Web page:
Mountain Stage: “Where Musicians Come To Play” and Tradition Lives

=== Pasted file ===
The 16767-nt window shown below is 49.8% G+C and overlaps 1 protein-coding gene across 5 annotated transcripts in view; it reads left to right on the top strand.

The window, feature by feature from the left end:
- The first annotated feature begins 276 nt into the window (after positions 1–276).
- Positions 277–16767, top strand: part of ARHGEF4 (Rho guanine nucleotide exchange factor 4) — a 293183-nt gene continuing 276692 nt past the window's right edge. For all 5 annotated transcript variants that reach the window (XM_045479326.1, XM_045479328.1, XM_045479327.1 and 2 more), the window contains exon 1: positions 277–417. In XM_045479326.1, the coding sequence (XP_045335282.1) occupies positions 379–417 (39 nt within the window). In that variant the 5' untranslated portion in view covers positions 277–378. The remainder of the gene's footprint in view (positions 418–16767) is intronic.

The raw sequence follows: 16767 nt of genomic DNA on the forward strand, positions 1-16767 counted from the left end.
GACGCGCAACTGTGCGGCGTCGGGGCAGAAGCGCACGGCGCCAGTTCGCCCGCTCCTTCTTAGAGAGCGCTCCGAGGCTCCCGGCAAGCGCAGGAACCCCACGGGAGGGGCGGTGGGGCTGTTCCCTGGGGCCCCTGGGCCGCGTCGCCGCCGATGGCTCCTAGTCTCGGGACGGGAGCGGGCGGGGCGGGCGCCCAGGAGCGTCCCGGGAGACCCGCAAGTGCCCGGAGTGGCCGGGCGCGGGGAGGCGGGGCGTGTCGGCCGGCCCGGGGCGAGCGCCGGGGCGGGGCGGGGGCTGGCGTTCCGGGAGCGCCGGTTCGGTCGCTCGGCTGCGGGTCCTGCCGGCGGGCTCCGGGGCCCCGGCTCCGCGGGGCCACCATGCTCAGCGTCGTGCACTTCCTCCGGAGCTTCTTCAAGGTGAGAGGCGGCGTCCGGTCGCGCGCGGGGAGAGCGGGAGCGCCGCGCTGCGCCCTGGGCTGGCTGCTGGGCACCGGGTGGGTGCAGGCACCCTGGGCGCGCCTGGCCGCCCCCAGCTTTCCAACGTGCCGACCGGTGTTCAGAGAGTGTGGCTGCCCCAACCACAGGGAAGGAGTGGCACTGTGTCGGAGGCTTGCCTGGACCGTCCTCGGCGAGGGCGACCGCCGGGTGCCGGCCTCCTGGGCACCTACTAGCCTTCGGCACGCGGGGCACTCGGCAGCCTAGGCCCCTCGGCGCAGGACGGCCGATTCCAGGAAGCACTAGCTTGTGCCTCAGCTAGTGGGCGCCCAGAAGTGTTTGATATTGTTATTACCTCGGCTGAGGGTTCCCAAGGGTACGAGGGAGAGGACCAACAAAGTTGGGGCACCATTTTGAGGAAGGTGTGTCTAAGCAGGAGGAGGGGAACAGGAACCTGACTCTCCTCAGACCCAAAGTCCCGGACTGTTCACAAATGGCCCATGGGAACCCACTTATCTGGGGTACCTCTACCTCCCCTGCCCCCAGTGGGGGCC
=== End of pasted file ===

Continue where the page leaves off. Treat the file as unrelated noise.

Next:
I have never participated in the “30 Days of Thanks” on Facebook, but there are some things I’m thankful for: music and Mountain Stage. For me, NPR’s Mountain Stage represents everything that is right in music. Created by Larry Groce, Francis Fisher, and Andy Ridenhour in 1983, it’s one of the longest running live music performance shows on radio and that isn’t just a happy mistake. With their impeccable ears for talent, discerning taste, and incredible work ethic, this trio has propelled the musical variety show into a national institution and West Virginian tradition. It is now and always has been a place where musicians want to play. Taped live in Charleston, West Virginia at the Culture Center Theater and other various venues throughout the United States, the show is then broadcast worldwide by NPR. Mountain Stage showcases popular bands and musicians as well as introduces independent artists to their radio audience. This year Mountain Stage has been celebrating 30 years of shows and has recently aired its 800th episode. As a way to commemorate the legendary program, West Virginia Public Radio is retracing its history in an hour-long retrospective with interviews from artists who have performed on its stage. “Mountain Stage at 30: A Radio Retrospective” airs on West Virginia Public Radio at 8:00 pm, Thursday (Thanksgiving) night. You can listen to a preview of retrospective here. If you want to find out more about Mountain Stage and/or listen to a live show, visit their website and check your local radio listings for time and station.

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